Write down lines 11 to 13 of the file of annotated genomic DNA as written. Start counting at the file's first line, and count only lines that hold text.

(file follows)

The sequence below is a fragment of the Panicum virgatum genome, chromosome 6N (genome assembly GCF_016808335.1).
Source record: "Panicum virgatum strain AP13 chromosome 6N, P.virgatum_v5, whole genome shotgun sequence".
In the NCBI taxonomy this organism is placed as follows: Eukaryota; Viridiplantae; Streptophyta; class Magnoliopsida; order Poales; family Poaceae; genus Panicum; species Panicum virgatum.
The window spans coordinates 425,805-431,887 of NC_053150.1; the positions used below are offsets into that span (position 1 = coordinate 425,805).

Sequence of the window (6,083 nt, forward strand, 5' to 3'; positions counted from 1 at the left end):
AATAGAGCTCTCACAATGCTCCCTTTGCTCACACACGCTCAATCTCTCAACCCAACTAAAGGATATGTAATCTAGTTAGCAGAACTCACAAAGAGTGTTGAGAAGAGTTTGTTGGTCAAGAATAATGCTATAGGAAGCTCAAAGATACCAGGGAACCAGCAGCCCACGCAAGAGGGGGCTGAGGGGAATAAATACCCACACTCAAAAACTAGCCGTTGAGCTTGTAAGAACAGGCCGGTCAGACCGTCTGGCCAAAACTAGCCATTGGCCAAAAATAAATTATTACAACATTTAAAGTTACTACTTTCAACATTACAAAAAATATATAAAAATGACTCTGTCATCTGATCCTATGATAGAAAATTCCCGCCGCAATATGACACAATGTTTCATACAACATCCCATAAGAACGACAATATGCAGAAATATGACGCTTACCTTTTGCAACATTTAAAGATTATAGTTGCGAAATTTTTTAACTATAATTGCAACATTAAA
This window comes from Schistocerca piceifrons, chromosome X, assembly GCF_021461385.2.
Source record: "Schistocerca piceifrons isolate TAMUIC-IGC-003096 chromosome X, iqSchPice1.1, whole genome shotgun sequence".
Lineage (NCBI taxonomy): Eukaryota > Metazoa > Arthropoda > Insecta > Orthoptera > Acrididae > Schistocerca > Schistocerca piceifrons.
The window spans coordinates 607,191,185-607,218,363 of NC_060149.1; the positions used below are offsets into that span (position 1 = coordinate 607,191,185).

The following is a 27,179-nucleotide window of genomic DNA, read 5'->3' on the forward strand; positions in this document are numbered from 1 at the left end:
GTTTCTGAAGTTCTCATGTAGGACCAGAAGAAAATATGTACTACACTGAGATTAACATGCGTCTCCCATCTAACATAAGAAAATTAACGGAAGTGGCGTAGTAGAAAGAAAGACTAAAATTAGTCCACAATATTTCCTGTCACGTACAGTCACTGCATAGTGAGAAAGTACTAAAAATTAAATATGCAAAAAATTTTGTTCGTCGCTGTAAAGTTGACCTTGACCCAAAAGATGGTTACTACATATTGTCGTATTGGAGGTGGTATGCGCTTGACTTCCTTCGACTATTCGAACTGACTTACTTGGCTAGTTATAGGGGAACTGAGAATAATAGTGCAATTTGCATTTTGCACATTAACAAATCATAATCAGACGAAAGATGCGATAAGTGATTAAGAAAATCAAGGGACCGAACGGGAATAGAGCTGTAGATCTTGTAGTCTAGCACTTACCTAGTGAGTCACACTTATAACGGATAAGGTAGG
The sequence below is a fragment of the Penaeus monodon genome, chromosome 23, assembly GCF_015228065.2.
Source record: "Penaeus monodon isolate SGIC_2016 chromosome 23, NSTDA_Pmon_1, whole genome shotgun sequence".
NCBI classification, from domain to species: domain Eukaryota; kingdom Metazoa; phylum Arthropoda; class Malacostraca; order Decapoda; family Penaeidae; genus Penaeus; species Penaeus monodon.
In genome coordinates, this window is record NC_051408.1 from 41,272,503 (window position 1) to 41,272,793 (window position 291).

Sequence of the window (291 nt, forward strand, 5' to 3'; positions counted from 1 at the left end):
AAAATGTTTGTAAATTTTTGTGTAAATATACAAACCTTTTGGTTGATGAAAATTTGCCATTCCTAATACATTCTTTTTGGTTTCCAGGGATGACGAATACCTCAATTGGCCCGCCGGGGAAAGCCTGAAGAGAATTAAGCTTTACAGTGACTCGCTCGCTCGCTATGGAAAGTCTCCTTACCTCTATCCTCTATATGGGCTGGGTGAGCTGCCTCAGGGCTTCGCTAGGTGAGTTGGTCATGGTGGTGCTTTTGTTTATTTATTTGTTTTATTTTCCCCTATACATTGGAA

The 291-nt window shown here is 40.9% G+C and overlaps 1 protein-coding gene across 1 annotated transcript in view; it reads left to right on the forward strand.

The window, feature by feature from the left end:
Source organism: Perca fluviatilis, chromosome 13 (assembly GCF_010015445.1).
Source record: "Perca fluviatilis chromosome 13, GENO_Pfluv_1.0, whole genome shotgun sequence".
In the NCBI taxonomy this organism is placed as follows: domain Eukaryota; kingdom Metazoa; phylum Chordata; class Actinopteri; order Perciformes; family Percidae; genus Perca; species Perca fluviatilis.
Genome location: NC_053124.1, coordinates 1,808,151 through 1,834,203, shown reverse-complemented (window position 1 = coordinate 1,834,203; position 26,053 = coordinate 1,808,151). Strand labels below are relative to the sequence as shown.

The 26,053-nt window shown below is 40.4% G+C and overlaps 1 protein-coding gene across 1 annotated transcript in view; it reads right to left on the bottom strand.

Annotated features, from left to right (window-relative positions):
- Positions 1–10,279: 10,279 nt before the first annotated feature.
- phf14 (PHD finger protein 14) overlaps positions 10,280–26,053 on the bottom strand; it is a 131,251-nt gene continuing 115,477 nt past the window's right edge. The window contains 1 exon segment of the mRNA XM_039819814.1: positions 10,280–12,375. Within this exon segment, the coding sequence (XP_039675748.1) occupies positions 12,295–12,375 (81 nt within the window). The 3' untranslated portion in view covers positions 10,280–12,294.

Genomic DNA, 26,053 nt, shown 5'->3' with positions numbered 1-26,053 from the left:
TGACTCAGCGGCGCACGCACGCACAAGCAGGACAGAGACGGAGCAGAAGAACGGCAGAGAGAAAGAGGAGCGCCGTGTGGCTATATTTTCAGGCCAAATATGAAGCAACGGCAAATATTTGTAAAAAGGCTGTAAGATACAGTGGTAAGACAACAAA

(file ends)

The following is a 27,179-nucleotide window of genomic DNA, read 5'->3' on the forward strand; positions in this document are numbered from 1 at the left end:
GTTTCTGAAGTTCTCATGTAGGACCAGAAGAAAATATGTACTACACTGAGATTAACATGCGTCTCCCATCTAACATAAGAAAATTAACGGAAGTGGCGTAGTAGAAAGAAAGACTAAAATTAGTCCACAATATTTCCTGTCACGTACAGTCACTGCATAGTGAGAAAGTACTAAAAATTAAATATGCAAAAAATTTTGTTCGTCGCTGTAAAGTTGACCTTGACCCAAAAGATGGTTACTACATATTGTCGTATTGGAGGTGGTATGCGCTTGACTTCCTTCGACTATTCGAACTGACTTACTTGGCTAGTTATAGGGGAACTGAGAATAATAGTGCAATTTGCATTTTGCACATTAACAAATCATAATCAGACGAAAGATGCGATAAGTGATTAAGAAAATCAAGGGACCGAACGGGAATAGAGCTGTAGATCTTGTAGTCTAGCACTTACCTAGTGAGTCACACTTATAACGGATAAGGTAGG
The sequence below is a fragment of the Penaeus monodon genome, chromosome 23, assembly GCF_015228065.2.